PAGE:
Category: News

Jun 22, 2022

Supreme Court Decision Cautions Care in Termination

Written by Matthew Gurr

This article originally appeared in the Spring 2022 issue of Construction Law, the newsletter of the WSBA Construction Law Section. Read the article on WSBA.org In Conway Const. Co. v. City of Puyallup, 197 Wn.2d 825, 490 P.3d 221 (2021), the Supreme Court of Washington considered several issues related to whether the City of Puyallup

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This article is excerpted from the Spring 2022 issue of Construction Law, the newsletter of the WSBA Construction Law Section. Read the full article on WSBA.org Co-Written By Emily Yoshiwara – Groff Murphy PLLC and Evan Brown – Stoel Rives LLP In PELLCO Construction, Inc. v. Cornerstone General Contractors, Inc., 19 Wn. App. 2d 1024

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Jan 23, 2019

WA Supreme Court Reaffirms Mike M. Johnson Strict Notice Requirement

Written by Kellen F. Patterson

The Washington Supreme Court recently ruled in NOVA Contracting, Inc. v. City of Olympia that WSDOT Standard Specification 1-4.05 makes no exception to the written notice requirements for claims for expectancy and consequential damages. NOVA entered a contract with the City to replace a deteriorating culvert.  The Contract contained a “notice of protest” provision consisting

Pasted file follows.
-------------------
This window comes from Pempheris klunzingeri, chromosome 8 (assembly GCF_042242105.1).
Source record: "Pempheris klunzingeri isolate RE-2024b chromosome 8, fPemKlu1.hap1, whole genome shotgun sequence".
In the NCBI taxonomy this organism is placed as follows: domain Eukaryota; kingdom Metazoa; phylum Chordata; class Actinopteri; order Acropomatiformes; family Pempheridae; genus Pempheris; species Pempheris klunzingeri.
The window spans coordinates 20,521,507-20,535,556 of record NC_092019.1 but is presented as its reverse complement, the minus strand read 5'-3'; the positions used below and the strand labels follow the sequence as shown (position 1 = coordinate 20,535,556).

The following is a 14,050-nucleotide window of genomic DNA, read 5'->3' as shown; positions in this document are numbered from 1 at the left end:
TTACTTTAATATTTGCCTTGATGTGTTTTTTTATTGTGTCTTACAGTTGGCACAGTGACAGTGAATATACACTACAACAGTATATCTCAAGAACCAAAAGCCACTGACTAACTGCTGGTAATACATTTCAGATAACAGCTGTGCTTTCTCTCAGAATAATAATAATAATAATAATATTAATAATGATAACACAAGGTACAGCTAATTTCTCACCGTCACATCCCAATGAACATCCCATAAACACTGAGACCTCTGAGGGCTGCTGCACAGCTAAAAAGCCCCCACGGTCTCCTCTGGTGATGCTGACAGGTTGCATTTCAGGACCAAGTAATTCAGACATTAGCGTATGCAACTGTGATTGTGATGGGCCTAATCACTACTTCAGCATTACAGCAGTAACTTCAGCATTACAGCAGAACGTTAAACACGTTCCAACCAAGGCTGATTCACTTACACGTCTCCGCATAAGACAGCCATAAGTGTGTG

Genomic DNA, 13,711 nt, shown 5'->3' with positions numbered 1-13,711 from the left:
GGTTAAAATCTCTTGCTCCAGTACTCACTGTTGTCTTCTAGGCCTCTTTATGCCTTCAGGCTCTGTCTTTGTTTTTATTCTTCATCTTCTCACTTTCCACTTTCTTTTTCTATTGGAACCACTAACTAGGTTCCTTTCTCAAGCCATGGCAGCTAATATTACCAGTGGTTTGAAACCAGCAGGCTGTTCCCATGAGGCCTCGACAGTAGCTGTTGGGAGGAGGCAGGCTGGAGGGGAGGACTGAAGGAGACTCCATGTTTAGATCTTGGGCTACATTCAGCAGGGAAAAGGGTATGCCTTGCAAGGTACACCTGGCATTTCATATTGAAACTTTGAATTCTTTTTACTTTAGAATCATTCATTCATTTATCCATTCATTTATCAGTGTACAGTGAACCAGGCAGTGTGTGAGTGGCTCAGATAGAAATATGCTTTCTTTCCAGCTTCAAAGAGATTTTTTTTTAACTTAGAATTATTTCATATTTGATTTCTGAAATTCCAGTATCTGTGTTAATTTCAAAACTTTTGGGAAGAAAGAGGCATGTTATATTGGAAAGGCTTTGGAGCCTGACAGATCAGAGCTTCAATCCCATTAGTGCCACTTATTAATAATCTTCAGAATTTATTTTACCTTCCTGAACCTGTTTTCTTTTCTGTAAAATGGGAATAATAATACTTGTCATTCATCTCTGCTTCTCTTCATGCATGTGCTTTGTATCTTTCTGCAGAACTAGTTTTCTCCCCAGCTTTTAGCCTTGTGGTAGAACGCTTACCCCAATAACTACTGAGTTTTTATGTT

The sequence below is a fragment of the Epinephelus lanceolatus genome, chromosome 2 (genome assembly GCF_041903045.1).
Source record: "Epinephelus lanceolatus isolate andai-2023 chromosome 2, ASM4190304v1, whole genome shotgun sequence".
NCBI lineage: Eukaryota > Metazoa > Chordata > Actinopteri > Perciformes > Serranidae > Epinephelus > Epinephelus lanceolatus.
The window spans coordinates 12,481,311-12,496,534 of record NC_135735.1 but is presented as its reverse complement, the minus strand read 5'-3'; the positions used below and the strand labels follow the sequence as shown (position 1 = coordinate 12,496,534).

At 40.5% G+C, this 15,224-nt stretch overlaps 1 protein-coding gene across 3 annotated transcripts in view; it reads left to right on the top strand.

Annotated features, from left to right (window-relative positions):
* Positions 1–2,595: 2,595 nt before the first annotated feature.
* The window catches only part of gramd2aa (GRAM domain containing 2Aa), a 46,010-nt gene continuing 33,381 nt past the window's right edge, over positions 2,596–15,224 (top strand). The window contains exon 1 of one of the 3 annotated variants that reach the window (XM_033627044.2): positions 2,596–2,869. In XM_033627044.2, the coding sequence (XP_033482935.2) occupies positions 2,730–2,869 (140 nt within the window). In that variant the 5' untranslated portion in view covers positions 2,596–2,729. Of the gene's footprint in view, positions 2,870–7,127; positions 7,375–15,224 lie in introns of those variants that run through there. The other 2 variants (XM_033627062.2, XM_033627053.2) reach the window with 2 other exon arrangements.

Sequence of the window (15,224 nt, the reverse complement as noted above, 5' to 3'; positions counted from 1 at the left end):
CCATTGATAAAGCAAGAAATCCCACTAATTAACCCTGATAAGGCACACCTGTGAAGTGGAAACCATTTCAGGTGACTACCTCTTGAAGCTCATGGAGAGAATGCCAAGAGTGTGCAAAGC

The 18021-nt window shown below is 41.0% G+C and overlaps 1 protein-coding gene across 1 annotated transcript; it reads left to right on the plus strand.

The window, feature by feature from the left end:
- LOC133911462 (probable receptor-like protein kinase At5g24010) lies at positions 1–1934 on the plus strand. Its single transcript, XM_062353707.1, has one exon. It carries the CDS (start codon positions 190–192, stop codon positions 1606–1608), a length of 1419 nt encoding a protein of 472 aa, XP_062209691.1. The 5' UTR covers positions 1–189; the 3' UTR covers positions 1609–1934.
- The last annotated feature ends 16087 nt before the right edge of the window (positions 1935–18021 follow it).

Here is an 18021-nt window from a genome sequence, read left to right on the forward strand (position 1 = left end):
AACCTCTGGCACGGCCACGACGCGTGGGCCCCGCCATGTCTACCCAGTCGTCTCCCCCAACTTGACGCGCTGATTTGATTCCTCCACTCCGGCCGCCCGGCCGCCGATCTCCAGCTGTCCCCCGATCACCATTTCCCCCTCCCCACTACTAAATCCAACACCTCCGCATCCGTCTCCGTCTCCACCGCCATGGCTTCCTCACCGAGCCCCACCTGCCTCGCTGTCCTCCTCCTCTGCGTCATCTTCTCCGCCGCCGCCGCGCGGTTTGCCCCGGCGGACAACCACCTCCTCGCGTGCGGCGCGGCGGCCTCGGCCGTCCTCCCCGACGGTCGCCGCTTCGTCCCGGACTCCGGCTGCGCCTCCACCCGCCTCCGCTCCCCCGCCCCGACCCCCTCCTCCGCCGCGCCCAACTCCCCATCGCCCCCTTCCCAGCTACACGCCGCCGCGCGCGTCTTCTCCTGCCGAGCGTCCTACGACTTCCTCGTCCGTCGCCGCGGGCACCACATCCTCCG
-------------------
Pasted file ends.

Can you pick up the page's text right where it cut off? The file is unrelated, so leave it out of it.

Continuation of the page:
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This article originally appeared in the Fall 2018 issue of Construction Law, the newsletter of the WSBA Construction Law Section. In Afoa v. Port of Seattle (Afoa II), 421 P.3d 903, 2018 WL 3469072 (2018), the Washington Supreme Court considered whether the Port of Seattle was vicariously liable for breaches of a nondelegable duty by

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May 10, 2016

New Regulation Results In Doubling Up False Claims Act Penalties

Written by Marisa M. Bavand

While many corporations in the federal contracting arena have been expecting regulations to further limit Federal False Claims Act (FCA) liability, those expectations have been called into question by a new federal regulation released last week aimed at doubling False Claims Act penalties. Raised by the obscure Railroad Retirement Board, which infrequently generates FCA cases

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In an en banc decision filed July 7, 2015, the Ninth Circuit reversed the district court’s original dismissal of consolidated qui tam suits brought by whistleblowers, alleging that their former employer, Kinetic Concepts, Inc., had fraudulently claimed reimbursements from Medicare. See US ex rel. Hartpence v. Kinetic Concepts, Inc. (12-55396) and US ex rel. Godecke v. Kinetic Concepts,

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